# Use MODE to simulate waveguide mode - Larger than 100% fraction

#1

Hi,
I’ve tried to simulate a wedge waveguide in MODE solutions. When I am getting the confinement of the waveguide, I found that the fraction of the power in some specific area sometimes is larger than 100%. But the fraction of the power in the whole simulation area is still 100%. Does this mean some wave are traveling backward direction that caused negative power? If so, how to get the exact confinement under this situation?
Thanks.

(The license I used is belonging to the umassb)

#2

Hi, @d02245001 !

Please, be more specific. What did you mean by the fraction of power in an area ?

#3

Hi,
Like the picture shows, the (power) fraction integrated inside the square area(white line) is 105.078%. The point is: Why the fraction of power integrated can be larger than 100%? (which means some locations have negative fraction of power) How to avoid this or to calculate the correct confinement?

#4

Can you attach your simulation file?

#5

InGaAsold.lsf (3.1 KB)
Please use 3um as wavelength and near n ~ 2 to find the 1st mode (neff~2.18+0.0467).
Then use the Power and Impedance Integration integrate over (x:-1.25~1.25 y:-0.1~0.1) as the photo shows.
Thanks!

#6

#8

MgF2.txt (2.3 KB)
This material file and the script are all it would need.

#9

The power integrated over an area is the integral of the z-component of the Pointing vector, which is a local characteristic of the mode field. In contrast to intensity, this can take both positive and negative values. Therefore, you were write saying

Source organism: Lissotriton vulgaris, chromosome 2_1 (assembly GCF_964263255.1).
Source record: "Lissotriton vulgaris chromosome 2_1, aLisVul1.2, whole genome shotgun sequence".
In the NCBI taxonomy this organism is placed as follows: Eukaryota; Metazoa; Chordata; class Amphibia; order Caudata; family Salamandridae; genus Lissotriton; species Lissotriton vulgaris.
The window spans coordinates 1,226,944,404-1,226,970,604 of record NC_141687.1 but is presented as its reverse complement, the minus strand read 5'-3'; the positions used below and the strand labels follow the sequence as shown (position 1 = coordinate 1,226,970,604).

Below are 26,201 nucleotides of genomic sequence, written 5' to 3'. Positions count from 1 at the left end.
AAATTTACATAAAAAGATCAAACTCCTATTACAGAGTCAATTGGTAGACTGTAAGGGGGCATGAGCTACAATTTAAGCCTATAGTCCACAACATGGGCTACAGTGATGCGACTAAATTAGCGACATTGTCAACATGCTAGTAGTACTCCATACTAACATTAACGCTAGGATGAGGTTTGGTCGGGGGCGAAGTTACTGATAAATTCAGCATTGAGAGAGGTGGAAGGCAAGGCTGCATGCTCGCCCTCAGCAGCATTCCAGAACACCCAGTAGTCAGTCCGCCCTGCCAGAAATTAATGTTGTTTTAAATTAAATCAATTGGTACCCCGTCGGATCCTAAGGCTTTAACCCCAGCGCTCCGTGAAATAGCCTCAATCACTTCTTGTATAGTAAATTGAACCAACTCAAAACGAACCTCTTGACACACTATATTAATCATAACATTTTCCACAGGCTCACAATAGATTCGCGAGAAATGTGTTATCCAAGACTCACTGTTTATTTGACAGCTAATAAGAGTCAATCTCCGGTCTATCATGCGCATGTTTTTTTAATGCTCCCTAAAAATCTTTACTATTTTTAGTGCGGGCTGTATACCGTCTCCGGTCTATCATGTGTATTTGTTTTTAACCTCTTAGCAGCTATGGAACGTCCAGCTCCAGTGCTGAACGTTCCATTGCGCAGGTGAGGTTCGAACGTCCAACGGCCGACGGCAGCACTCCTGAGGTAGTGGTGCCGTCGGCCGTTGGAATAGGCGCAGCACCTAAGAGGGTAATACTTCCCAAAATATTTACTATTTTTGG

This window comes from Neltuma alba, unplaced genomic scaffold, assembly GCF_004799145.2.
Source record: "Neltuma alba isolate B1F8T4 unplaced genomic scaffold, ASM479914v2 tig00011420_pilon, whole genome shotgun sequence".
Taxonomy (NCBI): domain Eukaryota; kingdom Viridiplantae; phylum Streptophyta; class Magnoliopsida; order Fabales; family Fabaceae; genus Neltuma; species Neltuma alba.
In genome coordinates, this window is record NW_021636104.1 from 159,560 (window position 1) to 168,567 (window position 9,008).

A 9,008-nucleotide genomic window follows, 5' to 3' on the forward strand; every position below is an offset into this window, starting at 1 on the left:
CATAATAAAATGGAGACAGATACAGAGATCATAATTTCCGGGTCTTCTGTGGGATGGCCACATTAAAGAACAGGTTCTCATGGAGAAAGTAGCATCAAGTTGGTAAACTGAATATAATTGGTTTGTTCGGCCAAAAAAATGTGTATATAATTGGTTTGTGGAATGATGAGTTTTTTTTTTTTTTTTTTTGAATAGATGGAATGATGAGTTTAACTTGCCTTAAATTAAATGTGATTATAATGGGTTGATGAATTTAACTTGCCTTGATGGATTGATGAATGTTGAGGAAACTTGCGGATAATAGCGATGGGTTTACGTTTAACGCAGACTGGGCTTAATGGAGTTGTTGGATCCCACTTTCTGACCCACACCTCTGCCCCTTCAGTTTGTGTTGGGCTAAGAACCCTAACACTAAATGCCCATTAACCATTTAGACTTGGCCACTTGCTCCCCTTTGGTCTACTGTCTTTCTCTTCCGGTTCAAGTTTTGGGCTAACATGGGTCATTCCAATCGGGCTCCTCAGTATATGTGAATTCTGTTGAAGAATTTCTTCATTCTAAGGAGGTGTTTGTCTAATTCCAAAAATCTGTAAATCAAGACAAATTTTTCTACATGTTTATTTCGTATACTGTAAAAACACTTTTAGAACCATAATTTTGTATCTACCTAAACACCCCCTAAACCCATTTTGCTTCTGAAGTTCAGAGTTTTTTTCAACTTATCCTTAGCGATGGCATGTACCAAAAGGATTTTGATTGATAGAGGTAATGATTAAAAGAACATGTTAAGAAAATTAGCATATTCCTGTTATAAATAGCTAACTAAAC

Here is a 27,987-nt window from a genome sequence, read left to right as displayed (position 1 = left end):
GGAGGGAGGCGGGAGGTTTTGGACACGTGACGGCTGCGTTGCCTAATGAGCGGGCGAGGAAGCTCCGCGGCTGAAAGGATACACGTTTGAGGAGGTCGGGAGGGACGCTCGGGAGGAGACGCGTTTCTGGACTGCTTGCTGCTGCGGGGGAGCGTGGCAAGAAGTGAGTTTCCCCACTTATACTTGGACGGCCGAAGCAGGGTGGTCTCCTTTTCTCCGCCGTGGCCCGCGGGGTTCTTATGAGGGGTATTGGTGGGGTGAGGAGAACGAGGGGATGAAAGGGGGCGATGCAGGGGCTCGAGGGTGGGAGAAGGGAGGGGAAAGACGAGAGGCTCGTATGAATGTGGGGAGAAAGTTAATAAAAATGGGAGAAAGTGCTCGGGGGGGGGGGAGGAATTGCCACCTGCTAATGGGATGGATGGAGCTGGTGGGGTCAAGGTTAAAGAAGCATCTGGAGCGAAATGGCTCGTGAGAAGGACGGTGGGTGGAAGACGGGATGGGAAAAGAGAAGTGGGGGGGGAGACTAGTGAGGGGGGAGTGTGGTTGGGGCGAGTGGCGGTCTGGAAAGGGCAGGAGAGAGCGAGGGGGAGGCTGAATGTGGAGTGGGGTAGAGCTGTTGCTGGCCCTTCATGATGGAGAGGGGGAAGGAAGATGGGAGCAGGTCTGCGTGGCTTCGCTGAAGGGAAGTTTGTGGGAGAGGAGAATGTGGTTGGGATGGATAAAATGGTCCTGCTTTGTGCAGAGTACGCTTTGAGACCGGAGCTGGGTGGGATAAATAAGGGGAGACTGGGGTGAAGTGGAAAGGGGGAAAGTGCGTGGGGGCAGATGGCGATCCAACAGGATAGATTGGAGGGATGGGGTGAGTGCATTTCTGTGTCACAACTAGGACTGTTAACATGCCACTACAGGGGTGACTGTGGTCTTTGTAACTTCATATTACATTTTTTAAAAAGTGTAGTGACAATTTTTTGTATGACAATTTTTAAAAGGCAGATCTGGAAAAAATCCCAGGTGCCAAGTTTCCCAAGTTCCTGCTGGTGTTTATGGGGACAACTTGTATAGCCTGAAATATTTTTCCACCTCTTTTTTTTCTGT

Does this mean some wave are traveling backward direction that caused negative power?

However, notice that the the mode as a whole is propagating in a predefined direction and this is the mode profile that yields varied signs of the Pointing vector across the mode area.

If so, how to get the exact confinement under this situation?

I think that the intensity is more appropriate to define mode confinement.

#10

Thank you @msaygin.

#11

However, I am curious about why it has a negative Poynting factor at some location. Is there any physical explanation for that??

#12

Thanks @msaygin for a detailed response. As he mentioned, at some locations Poynting vector has a negative sign, i.e. there are reflected power and as a result, the value is above 100%. The electric field intensity in this region is 91%, and can not exceed 100% in any region.

I do not have a clear intuition why we have some reflected power in this region, but I think there might be cases that total transmitted power is positive but there are locally reflected power. One thing that you can try is to extract E and H fields and construct Poynting vectors and study to make sure that it is negative in some region. This is being said that you need to do convergence testing to make sure that current results converge. A possible scenario is that if you use finer mesh, or wider FDE span, you see no reflected power.